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North America Leads First Post-Crisis Jump in Global Insolvencies - Wall Street Journal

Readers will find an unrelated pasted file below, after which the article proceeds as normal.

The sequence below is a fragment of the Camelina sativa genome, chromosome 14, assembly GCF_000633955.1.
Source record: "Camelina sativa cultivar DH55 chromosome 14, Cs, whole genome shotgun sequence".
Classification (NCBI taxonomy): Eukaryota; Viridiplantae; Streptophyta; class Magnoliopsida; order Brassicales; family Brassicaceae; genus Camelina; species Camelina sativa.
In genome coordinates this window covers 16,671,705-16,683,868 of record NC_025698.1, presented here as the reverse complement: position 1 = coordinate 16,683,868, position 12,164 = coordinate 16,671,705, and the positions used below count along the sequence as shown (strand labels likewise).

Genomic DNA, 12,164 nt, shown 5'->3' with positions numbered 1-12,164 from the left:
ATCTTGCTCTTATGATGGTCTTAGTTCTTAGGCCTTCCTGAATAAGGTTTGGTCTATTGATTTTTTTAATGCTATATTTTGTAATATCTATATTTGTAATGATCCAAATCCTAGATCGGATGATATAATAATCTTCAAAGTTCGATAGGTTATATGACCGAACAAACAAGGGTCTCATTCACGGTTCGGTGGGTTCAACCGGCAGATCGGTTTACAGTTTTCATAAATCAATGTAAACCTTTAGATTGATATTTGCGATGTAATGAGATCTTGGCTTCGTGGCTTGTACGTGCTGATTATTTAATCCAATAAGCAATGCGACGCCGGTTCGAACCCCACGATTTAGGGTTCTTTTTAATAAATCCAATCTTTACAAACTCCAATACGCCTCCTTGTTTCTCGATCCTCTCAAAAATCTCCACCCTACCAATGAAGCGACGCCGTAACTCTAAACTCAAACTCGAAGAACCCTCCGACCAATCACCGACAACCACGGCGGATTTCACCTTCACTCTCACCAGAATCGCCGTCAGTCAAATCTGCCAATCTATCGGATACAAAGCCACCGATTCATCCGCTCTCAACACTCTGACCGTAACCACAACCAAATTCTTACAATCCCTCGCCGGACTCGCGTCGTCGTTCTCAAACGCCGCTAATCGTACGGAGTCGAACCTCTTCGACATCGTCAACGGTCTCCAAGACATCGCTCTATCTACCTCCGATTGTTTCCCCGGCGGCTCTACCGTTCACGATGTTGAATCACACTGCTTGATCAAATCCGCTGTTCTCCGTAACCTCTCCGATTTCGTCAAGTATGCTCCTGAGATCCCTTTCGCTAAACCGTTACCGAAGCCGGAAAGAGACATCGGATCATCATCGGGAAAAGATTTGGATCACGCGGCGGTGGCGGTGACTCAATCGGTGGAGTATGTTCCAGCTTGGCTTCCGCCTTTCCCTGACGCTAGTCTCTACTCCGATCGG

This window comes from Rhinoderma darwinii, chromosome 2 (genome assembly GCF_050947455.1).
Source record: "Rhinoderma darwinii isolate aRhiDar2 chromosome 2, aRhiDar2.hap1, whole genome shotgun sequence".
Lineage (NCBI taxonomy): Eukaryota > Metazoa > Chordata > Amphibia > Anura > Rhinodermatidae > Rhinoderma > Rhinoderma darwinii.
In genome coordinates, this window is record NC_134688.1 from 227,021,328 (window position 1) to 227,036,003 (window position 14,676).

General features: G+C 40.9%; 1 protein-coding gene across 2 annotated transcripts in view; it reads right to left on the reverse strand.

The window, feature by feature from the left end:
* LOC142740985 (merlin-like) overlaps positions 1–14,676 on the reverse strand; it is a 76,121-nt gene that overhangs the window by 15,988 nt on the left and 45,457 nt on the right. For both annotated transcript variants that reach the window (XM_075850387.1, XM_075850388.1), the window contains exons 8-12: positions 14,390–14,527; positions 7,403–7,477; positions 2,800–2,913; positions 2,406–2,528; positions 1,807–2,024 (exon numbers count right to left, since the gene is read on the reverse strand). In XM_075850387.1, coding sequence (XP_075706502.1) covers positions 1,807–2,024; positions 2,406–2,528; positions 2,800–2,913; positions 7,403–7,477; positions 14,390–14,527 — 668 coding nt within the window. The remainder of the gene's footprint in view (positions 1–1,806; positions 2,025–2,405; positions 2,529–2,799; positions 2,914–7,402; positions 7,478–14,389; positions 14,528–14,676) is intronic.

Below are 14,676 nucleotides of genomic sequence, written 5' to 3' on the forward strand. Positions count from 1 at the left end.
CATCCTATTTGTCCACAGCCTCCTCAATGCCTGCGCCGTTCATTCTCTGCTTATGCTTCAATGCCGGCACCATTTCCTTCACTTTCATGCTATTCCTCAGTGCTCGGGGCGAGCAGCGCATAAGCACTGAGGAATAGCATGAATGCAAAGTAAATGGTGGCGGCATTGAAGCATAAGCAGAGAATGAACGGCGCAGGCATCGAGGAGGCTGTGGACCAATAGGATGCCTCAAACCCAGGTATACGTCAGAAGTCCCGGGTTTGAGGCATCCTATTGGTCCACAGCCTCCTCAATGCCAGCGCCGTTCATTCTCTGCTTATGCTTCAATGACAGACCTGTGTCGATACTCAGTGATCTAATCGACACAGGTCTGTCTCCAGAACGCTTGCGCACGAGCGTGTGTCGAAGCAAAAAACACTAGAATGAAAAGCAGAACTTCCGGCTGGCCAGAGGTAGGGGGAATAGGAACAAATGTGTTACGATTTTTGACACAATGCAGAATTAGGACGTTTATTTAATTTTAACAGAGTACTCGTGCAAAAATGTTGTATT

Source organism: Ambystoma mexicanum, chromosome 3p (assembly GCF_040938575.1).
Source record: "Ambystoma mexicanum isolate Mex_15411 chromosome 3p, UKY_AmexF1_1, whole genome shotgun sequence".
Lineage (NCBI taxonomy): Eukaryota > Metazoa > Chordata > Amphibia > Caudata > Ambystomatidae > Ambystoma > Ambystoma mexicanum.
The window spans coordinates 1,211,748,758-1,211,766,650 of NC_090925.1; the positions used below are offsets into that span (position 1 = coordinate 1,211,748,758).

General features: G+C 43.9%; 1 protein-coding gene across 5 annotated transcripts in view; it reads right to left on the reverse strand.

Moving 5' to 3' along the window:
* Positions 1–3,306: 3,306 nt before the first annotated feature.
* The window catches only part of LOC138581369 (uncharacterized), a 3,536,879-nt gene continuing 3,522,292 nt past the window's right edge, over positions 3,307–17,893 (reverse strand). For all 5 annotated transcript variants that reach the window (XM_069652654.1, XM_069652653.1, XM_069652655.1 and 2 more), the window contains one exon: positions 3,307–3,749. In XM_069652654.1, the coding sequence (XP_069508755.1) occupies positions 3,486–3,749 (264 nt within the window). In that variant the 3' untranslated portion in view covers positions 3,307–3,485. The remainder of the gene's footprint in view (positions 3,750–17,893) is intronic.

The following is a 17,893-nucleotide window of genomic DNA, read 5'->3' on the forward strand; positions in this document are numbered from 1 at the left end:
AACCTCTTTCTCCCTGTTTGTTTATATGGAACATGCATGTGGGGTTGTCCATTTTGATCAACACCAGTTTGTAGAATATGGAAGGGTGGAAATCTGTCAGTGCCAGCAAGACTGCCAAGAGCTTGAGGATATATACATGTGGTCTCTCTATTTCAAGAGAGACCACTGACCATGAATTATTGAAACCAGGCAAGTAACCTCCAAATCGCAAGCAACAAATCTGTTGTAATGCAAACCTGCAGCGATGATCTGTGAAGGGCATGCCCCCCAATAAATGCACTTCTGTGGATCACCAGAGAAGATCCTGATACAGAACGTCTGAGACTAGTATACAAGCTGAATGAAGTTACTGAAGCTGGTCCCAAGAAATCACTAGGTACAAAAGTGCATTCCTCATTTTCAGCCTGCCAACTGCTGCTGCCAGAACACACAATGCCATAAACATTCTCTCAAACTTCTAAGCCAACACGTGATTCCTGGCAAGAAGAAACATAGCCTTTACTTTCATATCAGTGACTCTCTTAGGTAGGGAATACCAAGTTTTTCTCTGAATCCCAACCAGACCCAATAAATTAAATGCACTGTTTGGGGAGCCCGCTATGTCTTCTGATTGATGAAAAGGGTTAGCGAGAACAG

Corporate insolvencies are expected to rise globally for the first time in 10 years, with North America leading the trend, due to a more challenging economic environment and heightened uncertainty surrounding trade policy, according to a new research report, WSJ Pro Bankruptcy reported. The first annual upturn in corporate insolvencies in advanced markets since the global financial crisis in 2008 and 2009 comes as the worldwide economy slows down, business investment growth remains subdued and financing risks rise due to ongoing trade tensions, according to a report released yesterday by Dutch trade finance insurer Atradius NV. Business failures globally are expected to grow 2.8 percent this year and increase slightly again by 1.2 percent in 2020, Atradius said. The higher forecast for corporate insolvencies is primarily due to worse-than-expected insolvency developments in North America. Atradius has “a built-in warning system” that requires its insurance customers to report to the company late payments of more than 60 to 90 days from their buyers of services or commodities, said David Huey, president and regional director of U.S., Canada and Mexico for Atradius. The region is forecast to see the highest insolvency growth among all regions, with a 3.2 percent increase in 2019 and 1.7 percent in 2020 as economic momentum dwindles and companies increasingly face the costs of rising trade tensions, Atradius said in the report.

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